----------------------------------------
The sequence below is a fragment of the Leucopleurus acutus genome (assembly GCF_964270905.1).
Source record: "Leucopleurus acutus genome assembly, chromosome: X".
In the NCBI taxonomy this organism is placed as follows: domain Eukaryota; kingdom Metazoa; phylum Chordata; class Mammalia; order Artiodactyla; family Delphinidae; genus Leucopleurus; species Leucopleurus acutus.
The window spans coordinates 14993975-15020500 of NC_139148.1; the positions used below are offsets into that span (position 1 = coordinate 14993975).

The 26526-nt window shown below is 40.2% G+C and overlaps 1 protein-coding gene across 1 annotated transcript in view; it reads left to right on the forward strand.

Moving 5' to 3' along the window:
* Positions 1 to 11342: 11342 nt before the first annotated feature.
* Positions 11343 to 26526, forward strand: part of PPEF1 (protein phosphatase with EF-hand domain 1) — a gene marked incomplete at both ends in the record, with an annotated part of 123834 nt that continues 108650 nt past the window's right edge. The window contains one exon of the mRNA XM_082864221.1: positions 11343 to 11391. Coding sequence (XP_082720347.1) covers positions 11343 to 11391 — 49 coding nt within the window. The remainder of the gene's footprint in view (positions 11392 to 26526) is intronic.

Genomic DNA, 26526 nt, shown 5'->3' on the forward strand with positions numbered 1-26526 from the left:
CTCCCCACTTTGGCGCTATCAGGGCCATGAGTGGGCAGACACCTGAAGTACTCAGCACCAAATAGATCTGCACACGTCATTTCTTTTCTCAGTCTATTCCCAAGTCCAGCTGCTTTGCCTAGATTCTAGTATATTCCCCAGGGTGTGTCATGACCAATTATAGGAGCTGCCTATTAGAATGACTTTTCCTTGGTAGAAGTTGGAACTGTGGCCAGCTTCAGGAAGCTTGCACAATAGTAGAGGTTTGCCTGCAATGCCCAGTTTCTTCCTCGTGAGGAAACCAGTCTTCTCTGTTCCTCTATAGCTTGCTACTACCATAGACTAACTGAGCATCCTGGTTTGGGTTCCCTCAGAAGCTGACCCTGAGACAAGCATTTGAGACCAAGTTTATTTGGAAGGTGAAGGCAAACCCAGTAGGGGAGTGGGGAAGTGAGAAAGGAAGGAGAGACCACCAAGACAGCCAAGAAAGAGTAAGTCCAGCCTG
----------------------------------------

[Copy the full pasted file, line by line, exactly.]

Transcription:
The sequence below is a fragment of the Leucopleurus acutus genome (assembly GCF_964270905.1).
Source record: "Leucopleurus acutus genome assembly, chromosome: X".
In the NCBI taxonomy this organism is placed as follows: domain Eukaryota; kingdom Metazoa; phylum Chordata; class Mammalia; order Artiodactyla; family Delphinidae; genus Leucopleurus; species Leucopleurus acutus.
The window spans coordinates 14993975-15020500 of NC_139148.1; the positions used below are offsets into that span (position 1 = coordinate 14993975).

The 26526-nt window shown below is 40.2% G+C and overlaps 1 protein-coding gene across 1 annotated transcript in view; it reads left to right on the forward strand.

Moving 5' to 3' along the window:
* Positions 1 to 11342: 11342 nt before the first annotated feature.
* Positions 11343 to 26526, forward strand: part of PPEF1 (protein phosphatase with EF-hand domain 1) — a gene marked incomplete at both ends in the record, with an annotated part of 123834 nt that continues 108650 nt past the window's right edge. The window contains one exon of the mRNA XM_082864221.1: positions 11343 to 11391. Coding sequence (XP_082720347.1) covers positions 11343 to 11391 — 49 coding nt within the window. The remainder of the gene's footprint in view (positions 11392 to 26526) is intronic.

Genomic DNA, 26526 nt, shown 5'->3' on the forward strand with positions numbered 1-26526 from the left:
CTCCCCACTTTGGCGCTATCAGGGCCATGAGTGGGCAGACACCTGAAGTACTCAGCACCAAATAGATCTGCACACGTCATTTCTTTTCTCAGTCTATTCCCAAGTCCAGCTGCTTTGCCTAGATTCTAGTATATTCCCCAGGGTGTGTCATGACCAATTATAGGAGCTGCCTATTAGAATGACTTTTCCTTGGTAGAAGTTGGAACTGTGGCCAGCTTCAGGAAGCTTGCACAATAGTAGAGGTTTGCCTGCAATGCCCAGTTTCTTCCTCGTGAGGAAACCAGTCTTCTCTGTTCCTCTATAGCTTGCTACTACCATAGACTAACTGAGCATCCTGGTTTGGGTTCCCTCAGAAGCTGACCCTGAGACAAGCATTTGAGACCAAGTTTATTTGGAAGGTGAAGGCAAACCCAGTAGGGGAGTGGGGAAGTGAGAAAGGAAGGAGAGACCACCAAGACAGCCAAGAAAGAGTAAGTCCAGCCTG